Crimes of dishonesty (5315 offences) are the most pressing issue, with high rates across both theft (1808 offences) and shoplifting (1227 offences), although rising figures in violent crime (4050 offences) also spark concern for security in Coatbridge.
Located just north of the Solway Firth, Dumfries is one of Scotland’s more picturesque towns, with cobblestone streets and remnants of its medieval history melding with a modern economy and thriving market. The crime statistics are similarly modern, however, with a rate of 58 crimes per 1000 residents.
Within that, we find substantial numbers across road traffic offences (6847 incidents), crimes of dishonesty (2283 incidents), and crimes against society (2259 incidents), all of which underscore the need for effective Dumfries security.
One of Scotland’s largest cities, and one of its more dense in terms of population, the reasons behind Dundee’s popularity are obvious . A shimmering city grounded in heritage and culture, thoroughly modernised in its retail and architectural offerings, Dundee’s appeal is sadly sullied by its soaring crime rate of 80.7 crimes per 1000 residents.
Road traffic crimes (4928 offences) and crimes of dishonesty (4410 offences) are the city’s most prominent issues, with a startling number of incidents of unlawful vehicle usage (1826 offences) and shoplifting (1071 offences) dominating the headlines.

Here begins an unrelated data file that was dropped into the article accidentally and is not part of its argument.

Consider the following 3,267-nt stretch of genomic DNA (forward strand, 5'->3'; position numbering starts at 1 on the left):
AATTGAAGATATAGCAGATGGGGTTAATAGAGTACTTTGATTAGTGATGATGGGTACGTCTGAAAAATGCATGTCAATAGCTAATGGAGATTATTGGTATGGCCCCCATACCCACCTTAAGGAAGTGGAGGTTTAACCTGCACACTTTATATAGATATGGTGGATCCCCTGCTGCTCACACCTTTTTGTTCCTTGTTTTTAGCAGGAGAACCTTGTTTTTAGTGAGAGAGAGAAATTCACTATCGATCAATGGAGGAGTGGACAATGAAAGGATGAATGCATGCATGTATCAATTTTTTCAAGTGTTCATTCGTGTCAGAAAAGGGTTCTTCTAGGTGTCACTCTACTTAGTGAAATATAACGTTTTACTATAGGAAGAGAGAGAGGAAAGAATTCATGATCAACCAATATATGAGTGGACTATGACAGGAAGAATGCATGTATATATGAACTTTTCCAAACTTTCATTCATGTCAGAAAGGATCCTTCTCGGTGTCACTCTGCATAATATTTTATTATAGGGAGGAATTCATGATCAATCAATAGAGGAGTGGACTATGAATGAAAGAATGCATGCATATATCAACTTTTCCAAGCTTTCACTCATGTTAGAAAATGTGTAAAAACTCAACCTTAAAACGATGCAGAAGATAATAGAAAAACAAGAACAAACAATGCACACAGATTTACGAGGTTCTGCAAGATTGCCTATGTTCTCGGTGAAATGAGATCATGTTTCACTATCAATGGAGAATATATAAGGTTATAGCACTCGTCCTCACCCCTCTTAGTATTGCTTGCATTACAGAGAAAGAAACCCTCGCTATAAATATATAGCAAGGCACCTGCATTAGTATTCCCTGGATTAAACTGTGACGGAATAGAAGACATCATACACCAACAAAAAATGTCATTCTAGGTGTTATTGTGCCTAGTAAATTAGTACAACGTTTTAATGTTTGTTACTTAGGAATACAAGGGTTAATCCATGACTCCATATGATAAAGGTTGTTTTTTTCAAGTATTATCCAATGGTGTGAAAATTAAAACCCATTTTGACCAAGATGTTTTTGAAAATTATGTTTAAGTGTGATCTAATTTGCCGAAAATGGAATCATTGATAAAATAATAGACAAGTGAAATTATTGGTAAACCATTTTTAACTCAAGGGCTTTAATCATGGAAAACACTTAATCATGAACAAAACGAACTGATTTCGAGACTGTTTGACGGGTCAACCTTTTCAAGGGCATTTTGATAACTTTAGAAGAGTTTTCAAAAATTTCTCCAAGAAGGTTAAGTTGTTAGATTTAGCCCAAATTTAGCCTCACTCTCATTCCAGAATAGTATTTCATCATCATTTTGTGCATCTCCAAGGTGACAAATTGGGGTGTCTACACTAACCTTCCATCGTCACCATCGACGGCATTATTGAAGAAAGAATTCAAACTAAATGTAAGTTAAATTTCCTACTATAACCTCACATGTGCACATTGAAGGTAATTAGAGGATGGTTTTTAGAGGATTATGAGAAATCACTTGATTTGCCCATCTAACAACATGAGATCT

Formerly a royal burgh, the city of Dunfermline holds fast to its majestic past, with a skyline that’s reminiscent of its heritage, and streets that wind and encompass greenery and monuments in equal measure. Plus, with a comparatively calm crime rate of just 51.2 crimes per 1000 residents, it’s understandable why Dunfermline has become a hub for Fife.
However, the city still faces an uphill struggle with some types of crime. High rates across both road traffic offences (7001 incidents) and crimes of dishonesty (6206 incidents) are the largest threats for Dunfermline security.
One of Scotland’s newest towns, and arguably one of its more verdant, East Kilbride couples lush stretches of riverbanks and grasslands with the leisure and culture attractions that make it Scotland’s sixth-largest town. Plus a stable crime rate of 48.4 crimes per 1000 people ensures there’s an additional reason to choose the town.
Of course, that’s not to say there’s no threats to East Kilbride security. There’s substantial risk posed by the town’s high figures across road traffic offences (4859 incidents) and crimes of dishonesty (4610 incidents), as well as the rising numbers in crimes against society (4069 incidents).